The new movie American Assassin is based on the introductory tale in the late Vince Flynn’s series of novels about Mitch Rapp, an intrepid, revenge-obsessed U.S. secret agent charged with tracking and killing our nation’s most dangerous enemies. Although the book was not actually the first one put out featuring Rapp, it provided the backstory, explaining why and how its hero came to work for the CIA.
Understandably, the producers of the new movie have chosen it as the tale with which to commence what they hope will become a film “franchise” based on the Rapp novels. And since its author composed 16 books in the series before he died young of prostate cancer, the moviemakers obviously have a wealth of plots to work with in crafting future films. But their new picture is not a major studio production, and its $33 million budget is just a fraction of what’s being spent on the big DC and Marvel Comics movies now coming out. So not everyone in Hollywood assumes that there will be one more film, let alone 15.
That suspicion for the movie’s prospects has been matched by overt hostility in the press. At the root of this is a distaste for the film’s unabashed patriotism and its outlook regarding radical Islam. Its acknowledgement that one of the most serious threats faced by the Western democracies is the desire of Muslim true believers for jihad and sharia — and not some generic and mysterious phenomenon known as “extremism” — has made American Assassin a natural target for leftists in the media, and not all of the film’s reviewers have disguised their motives in attacking it. Thus, one influential movie critic in dismissing it openly said that his objection was whetted in its “ugly” politics.
The moviemakers have left themselves open to these assaults by putting out a fairly standard-issue thriller with heaps of B-movie dialogue. Thus, Mitch (Dylan O’Brien) is repeatedly referred to as “off-the charts” in his physical abilities by a CIA deputy director (Sanaa Lathan) charged with overseeing his training under the tutelage of a veteran counter-terrorism agent (Michael Keaton). In addition, the movie asks its audience to accept a number of totally implausible decisions by its hero in the movie’s second half.
It’s not a classic of the action movie genre.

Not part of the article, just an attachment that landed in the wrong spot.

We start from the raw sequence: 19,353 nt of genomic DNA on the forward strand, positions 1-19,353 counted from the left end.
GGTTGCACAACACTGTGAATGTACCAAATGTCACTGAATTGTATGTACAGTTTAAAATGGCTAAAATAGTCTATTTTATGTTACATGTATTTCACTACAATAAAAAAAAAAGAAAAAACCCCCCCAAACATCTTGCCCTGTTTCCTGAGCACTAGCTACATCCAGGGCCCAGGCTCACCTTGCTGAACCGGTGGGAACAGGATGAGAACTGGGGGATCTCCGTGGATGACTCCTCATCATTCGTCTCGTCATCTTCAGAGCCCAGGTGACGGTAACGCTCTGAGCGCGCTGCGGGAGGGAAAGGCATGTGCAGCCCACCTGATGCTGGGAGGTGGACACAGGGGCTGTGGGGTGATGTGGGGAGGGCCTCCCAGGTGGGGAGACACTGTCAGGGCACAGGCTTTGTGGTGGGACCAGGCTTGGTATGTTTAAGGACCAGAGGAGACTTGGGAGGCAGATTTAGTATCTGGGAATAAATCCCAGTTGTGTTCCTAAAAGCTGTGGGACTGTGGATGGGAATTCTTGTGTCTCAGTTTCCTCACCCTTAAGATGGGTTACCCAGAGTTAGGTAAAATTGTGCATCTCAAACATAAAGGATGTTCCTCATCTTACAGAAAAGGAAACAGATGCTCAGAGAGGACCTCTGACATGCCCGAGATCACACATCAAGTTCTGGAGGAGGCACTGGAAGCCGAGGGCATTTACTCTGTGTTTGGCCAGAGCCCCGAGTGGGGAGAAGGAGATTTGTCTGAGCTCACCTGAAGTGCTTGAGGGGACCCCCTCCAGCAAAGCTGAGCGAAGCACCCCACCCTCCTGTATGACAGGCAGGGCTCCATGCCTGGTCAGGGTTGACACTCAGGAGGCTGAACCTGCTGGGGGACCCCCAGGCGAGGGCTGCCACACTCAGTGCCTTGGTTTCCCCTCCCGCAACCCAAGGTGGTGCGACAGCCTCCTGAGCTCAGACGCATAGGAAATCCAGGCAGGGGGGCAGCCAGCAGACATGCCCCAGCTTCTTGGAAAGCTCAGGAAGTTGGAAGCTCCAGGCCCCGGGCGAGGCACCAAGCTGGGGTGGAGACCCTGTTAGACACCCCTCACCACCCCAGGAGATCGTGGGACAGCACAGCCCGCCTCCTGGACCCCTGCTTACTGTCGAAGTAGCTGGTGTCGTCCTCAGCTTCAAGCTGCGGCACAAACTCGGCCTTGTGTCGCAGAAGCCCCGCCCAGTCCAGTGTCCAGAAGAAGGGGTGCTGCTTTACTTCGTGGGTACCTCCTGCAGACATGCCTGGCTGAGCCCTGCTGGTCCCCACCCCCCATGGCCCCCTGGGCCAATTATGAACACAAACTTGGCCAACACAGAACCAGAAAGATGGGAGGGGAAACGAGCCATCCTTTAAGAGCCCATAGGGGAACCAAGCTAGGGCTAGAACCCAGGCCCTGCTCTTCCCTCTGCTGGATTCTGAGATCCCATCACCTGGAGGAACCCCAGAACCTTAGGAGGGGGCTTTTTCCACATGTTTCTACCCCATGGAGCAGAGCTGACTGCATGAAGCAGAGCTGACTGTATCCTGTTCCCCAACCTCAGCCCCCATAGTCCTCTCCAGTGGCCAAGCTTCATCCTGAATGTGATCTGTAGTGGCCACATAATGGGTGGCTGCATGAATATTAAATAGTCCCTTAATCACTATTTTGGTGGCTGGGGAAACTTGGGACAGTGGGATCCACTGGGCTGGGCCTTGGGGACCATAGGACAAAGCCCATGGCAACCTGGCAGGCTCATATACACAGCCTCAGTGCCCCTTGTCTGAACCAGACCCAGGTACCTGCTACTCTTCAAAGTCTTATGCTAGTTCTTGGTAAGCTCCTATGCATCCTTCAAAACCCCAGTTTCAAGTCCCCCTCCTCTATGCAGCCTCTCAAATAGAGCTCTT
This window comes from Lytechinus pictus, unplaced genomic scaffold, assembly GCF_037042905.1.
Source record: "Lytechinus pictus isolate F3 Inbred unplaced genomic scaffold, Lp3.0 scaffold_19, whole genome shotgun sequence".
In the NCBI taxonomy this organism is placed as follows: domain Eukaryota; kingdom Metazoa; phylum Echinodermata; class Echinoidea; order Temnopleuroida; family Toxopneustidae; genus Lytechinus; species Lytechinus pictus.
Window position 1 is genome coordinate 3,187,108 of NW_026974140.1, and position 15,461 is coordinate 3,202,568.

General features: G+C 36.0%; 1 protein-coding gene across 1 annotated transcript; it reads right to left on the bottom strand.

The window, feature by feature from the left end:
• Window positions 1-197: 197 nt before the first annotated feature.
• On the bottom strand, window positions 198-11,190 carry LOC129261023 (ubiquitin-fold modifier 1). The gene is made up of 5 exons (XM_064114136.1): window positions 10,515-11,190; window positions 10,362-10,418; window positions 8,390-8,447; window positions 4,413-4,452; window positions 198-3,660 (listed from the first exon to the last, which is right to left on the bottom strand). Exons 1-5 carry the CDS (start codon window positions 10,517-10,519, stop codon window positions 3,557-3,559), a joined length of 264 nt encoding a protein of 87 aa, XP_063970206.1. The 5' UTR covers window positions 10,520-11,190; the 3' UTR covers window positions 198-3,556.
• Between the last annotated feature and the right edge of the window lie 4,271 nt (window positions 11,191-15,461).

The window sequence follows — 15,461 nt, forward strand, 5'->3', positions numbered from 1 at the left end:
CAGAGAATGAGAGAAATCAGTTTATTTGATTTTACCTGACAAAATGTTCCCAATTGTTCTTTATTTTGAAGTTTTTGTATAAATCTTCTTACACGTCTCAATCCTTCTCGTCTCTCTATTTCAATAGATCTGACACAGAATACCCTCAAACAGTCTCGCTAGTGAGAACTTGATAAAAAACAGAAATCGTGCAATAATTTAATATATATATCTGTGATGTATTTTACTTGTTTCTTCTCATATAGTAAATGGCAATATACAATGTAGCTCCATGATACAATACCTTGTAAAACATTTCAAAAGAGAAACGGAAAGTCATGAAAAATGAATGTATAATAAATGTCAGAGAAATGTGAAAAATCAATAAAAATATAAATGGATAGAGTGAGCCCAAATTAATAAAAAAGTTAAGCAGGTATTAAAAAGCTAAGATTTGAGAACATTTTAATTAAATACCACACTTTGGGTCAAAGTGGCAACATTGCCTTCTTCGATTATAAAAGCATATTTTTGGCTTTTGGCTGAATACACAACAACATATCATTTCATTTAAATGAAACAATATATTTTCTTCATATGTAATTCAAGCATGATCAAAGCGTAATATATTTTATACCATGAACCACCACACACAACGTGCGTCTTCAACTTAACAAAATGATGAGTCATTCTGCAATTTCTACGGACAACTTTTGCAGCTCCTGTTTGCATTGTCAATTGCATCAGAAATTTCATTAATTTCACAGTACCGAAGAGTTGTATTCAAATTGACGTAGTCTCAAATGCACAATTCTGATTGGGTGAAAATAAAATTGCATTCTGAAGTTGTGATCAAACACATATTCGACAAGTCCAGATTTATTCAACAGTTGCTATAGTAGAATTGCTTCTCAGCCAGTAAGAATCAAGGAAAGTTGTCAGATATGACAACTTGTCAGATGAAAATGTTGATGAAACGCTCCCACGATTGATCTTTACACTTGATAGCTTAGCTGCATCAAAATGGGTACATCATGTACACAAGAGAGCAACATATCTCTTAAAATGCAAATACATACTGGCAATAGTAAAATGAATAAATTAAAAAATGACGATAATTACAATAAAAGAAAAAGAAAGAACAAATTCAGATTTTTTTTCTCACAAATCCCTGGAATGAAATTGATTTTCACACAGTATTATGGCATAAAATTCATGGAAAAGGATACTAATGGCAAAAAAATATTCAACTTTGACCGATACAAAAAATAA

But audiences will be involved and entertained. American Assassin includes some genuinely gripping action sequences, and it offers something that comic book movies don’t: excitement and suspense that’s grounded in real world perils. It also tells its story with an appealing earnestness that’s reinforced by “Gravity” composer Steven Price’s unsettling score.
The two best things in the movie though are two of its leads: the movie’s villain, played by Taylor Kitsch, and Keaton in the part of Stan Hurley, the protagonist’s trainer and mentor.
Kitsch is probably best-known to audiences for his long-running role as a self-infatuated high school football star on the TV show Friday Night Lights. A charismatic former male model graced with exceptional good looks, he has been frequently cast in leading man roles, as he was in the big budget flop John Carter. That has never really worked though, and American Assassin wisely uses him instead as a bad guy, making effective use of his apparent vanity and lack of connection with others.
And Keaton is even better. Like many former stand-up comics, he has Alpine mountains of rage within him, and as he showed earlier this year in Spiderman: Homecoming, he is at his best playing tough guy roles.
Fans of the book should be prepared for an assortment of changes that were made to the plot. In the novel, Rapp is a former star college athlete who gains his motivation when his girlfriend is among those killed on the Lockerbie jet. In the film, Rapp is a graduate student at Brown who is awakened by the murder of his absurdly beautiful fiancée (Charlotte Vega) to whom he has just proposed on a beach on Ibiza.
A central plotline in the book about Russia has been rewritten and key scenes which were originally set in Hamburg have been moved to Rome. Ultimately though, what you will think of American Assassin will be determined by what you expect. If you’re looking for an action movie of great artistry, like The French Connection, you’ll regard it with derision. But if you’re just looking for something entertaining that will get your emotions revved up high, you’re unlikely to be disappointed. If you go back and read the original reviews for past audience favorites that focused upon a hero’s quest for revenge, you’ll see that nearly all of them were panned. The original Death Wish was roundly lambasted, as were Dirty Harry and Taken. Because most critics lack normal feelings, they didn’t understand the appeal of these films. American Assassin scratches the same itch for rough justice, and it tells the truth about the threats that face the West. That in itself is refreshing.